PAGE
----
Using Fogel's work, Gina Kolata provides a comparison between an 1862 person and his great-great-great-grandson, noting this family illustrates what may prove to be one of the most striking shifts in human existence - a change from small, relatively weak and sickly people to humans who are so big and robust that their ancestors seem almost unrecognizable.1
Table 1 - People today have fewer chronic illnesses.*
White men ages 50-64
Difficulty bending
Difficulty walking
Joint problems
Back problems
Heart murmur
Decreased breathing sounds
Abnormal breathing sounds
*From surveys of Union Army veterans (1860s) and recent National Institutes of Health Surveys6
Certainly cleaner water and other public health advances, changes in personal habits and strides in medicine have all contributed to the positive changes in aging.  Since these developments have happened simultaneously, one of the challenges of the ongoing research is determining the relative weight of these factors.
The difference does not involve changes in genes, as far as is known, but changes in the human form.  It shows up in several ways, from those that are well known and almost taken for granted, like greater heights and longer lives, to ones that are emerging only from comparisons of health records.
The biggest surprise emerging from the new studies is that many chronic ailments like heart disease, lung disease and arthritis are occurring an average of 10 to 25 years later than they used to.  There is also less disability among older people today, according to a federal study that directly measures it.  And that is not just because medical treatments like cataract surgery keep people functioning.  Human bodies are simply not breaking down the way they did before.
More recent times
According to the latest federal health statistics from the Centers for Disease Control and Prevention, the average adult weighed nearly 10% more in 2003 than in the 1980s. Males grew from 168 to 180 pounds, females from 142 to 152.7
Food is certainly much more plentiful these days:7
  • The total U.S. food supply provides 500 more calories per day per person than it did in the 1970s, an increase of 24%, according to the Department of Agriculture.
  • In fast-food restaurants, portions are two to five times larger today than in the 1980s.
  • Even the animals we eat have grown in size: In the 1960s, the average chicken at slaughter weighed about three and a half pounds. By the mid-1990s, it had gained a pound.  In 1966, a commercial cow at slaughter averaged 1,011 pounds. By 2006, it weighed 25% more, or 1,275 pounds.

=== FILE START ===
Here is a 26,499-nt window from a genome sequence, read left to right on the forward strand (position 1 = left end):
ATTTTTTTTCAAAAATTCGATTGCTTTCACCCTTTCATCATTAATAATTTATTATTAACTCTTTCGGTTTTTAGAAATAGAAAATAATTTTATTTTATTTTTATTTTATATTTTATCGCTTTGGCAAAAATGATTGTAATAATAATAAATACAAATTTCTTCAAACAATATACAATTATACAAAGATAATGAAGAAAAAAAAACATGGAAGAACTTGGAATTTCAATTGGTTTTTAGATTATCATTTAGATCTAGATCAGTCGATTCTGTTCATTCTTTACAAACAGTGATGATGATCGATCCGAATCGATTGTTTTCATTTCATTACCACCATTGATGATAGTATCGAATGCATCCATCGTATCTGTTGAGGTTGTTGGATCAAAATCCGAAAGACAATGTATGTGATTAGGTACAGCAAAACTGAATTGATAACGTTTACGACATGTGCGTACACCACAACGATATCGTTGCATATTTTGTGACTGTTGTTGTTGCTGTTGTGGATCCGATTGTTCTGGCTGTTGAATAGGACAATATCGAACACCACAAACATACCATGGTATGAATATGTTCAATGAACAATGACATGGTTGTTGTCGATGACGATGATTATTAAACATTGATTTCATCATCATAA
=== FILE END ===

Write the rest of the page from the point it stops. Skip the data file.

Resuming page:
Longer life.  Less disease.  Less disability.  The trends have continued for more than a century as humans have become bigger, stronger and healthier.  But can they - will they - keep going?  Or is there some countertrend, obesity or an overuse of medications, perhaps, that will turn the statistics around?l Certainly, the way things are going these days obesity is a strong factor not only on the horizon but at present times.
1.    Gina Kolata, "Living Large and Healthy, But How Long Can It Go On?" The New York Times (July 30, 2006); http://www.nytimes.com/2006/07/30/health/30ageside.html, last accessed 08/31/10.
2.    "The Human Equation," The University of Chicago Magazine, 99 (5) (May-June 2007); http://magazine.uchicago.edu/0726/features/human.shtml, last accessed 08/31/10.
3.    Robert W. Fogel, "Biotechnology and the Burden of Age-Related Diseases," Presented at Washington University Department of Economics, St. Louis, MO, November 21, 2002: http://cniss.wustl.edu/workshoppapers/FogelBiotechnologyLecture.pdf, last accessed 08/31/10.
4.    Dora L. Costa, "The Economics and Demography of Aging," Proceedings of the National Academy of Sciences, 104, 13217 (August 14, 2007); http://www.pnas.org/content/104/33/13217.full, last accessed 08/31/10.
5.    "Professor Robert W. Fogel: A New kind Of Historian," Alliance for Aging Research, Washington, DC: http://www.agingresearch.org/content/article/detail/1366; accessed 08/31/10.
6.   Gina Kolata, "So Big and Healthy Grandpa Wouldn't Even Know You," The New York Times, (July 30, 2006); http://www.nytimes.com/2006/07/30/health/30age.html, last accessed 08/31/10.
7.   Jess Blumberg, Katy June-Friesen & David Zax, "Livin’ Large," Smithsonian, 38 (9), 128, September 2007.